Music of the Spheres
(upper) and NGC 2 (lower) in Pegasus

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For much of human history, the stars were known by their place within constellations and the song of the heavens was a simple but beautiful melody. But early telescopes revealed that the dark spaces between them held the faint whispers of dust, gas and, we now know far beyond these, other island universes.

About 100 years ago, a young astronomer named J.L.E. Dreyer broke with the military tradition of his family and set out to score these telescopic harmonies into a coherent symphonic arrangement. Three movements were composed- the NGC, the IC-1 and the IC-2. Today, we are familiar with many rifts heard midway through these works. Each inflame our imagination and ignite our enthusiasm- IC-434, IC-5146 and NGC-6514 are just a few.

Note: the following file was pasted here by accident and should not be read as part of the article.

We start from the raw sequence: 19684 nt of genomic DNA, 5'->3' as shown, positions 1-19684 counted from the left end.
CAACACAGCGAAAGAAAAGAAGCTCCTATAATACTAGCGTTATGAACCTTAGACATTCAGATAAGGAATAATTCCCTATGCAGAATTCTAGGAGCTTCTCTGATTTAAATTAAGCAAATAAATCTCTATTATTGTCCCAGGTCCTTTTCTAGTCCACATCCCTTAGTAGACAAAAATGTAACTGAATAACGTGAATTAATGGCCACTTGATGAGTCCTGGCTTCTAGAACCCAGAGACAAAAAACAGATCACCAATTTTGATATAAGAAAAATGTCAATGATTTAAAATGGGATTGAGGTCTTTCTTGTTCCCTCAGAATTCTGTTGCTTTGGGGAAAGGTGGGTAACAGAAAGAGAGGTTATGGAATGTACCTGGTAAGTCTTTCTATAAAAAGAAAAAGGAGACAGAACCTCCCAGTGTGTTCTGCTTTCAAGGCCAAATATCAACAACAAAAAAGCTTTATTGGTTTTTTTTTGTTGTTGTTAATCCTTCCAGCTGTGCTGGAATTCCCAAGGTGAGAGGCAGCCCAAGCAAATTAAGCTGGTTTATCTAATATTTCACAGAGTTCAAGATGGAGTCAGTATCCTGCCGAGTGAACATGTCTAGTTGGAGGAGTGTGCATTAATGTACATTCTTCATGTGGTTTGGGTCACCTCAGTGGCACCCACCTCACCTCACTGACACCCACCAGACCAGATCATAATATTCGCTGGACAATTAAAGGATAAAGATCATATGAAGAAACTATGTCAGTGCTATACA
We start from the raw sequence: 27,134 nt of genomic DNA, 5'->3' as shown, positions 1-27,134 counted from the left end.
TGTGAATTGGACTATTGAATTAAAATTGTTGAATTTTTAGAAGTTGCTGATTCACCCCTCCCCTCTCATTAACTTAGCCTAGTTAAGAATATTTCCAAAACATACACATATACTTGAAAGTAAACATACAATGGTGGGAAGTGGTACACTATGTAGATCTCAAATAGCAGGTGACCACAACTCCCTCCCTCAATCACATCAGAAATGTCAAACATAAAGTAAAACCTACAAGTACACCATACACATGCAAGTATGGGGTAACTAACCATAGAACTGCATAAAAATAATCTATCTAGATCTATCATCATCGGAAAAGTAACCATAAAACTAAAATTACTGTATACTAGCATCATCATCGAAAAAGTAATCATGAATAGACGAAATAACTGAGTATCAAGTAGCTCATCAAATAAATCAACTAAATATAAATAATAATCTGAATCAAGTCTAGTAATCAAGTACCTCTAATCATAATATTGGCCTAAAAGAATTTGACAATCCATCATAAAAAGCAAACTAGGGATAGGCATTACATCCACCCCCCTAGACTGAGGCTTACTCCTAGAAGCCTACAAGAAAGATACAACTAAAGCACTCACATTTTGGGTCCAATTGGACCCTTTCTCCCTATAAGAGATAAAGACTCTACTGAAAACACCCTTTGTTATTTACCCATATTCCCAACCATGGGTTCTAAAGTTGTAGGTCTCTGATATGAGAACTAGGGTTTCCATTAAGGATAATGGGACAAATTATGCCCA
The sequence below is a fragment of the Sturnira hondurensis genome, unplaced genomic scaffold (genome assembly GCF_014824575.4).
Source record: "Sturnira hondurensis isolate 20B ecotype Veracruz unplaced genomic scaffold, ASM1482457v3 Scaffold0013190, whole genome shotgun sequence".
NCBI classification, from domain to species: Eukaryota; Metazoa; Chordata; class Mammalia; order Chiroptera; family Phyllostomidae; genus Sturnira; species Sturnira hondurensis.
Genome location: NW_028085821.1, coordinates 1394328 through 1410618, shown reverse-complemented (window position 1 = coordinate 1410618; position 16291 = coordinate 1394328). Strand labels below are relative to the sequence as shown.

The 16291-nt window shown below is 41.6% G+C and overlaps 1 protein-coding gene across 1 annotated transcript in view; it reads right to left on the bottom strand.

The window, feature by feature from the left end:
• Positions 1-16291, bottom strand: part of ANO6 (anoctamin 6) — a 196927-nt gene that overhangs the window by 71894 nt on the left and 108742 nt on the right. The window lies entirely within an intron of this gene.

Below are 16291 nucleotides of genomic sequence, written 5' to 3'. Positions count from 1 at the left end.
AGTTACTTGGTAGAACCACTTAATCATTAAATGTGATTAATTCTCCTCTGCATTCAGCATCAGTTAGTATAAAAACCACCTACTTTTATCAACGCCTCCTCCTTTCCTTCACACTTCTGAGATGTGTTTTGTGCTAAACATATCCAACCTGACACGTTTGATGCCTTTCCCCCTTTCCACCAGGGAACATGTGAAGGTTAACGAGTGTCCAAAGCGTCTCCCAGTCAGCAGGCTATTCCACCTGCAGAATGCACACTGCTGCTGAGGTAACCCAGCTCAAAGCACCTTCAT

But what of the opening queue- the first bar played in Dryer's prodigeous opus? Who among us has heard these sounds?

It was out of curiosity, and a gentle nudge, that my latest project set out to record his first catalog entries- there are scant visual records and even fewer images to be seen.

So, here's the beginning- the first two humble, spiraling notes of the great NGC.

90 minutes Luminance, 60 minutes red, 36 minutes green and 72 minutes blue (2X2)
20-inch RCOS (f/8)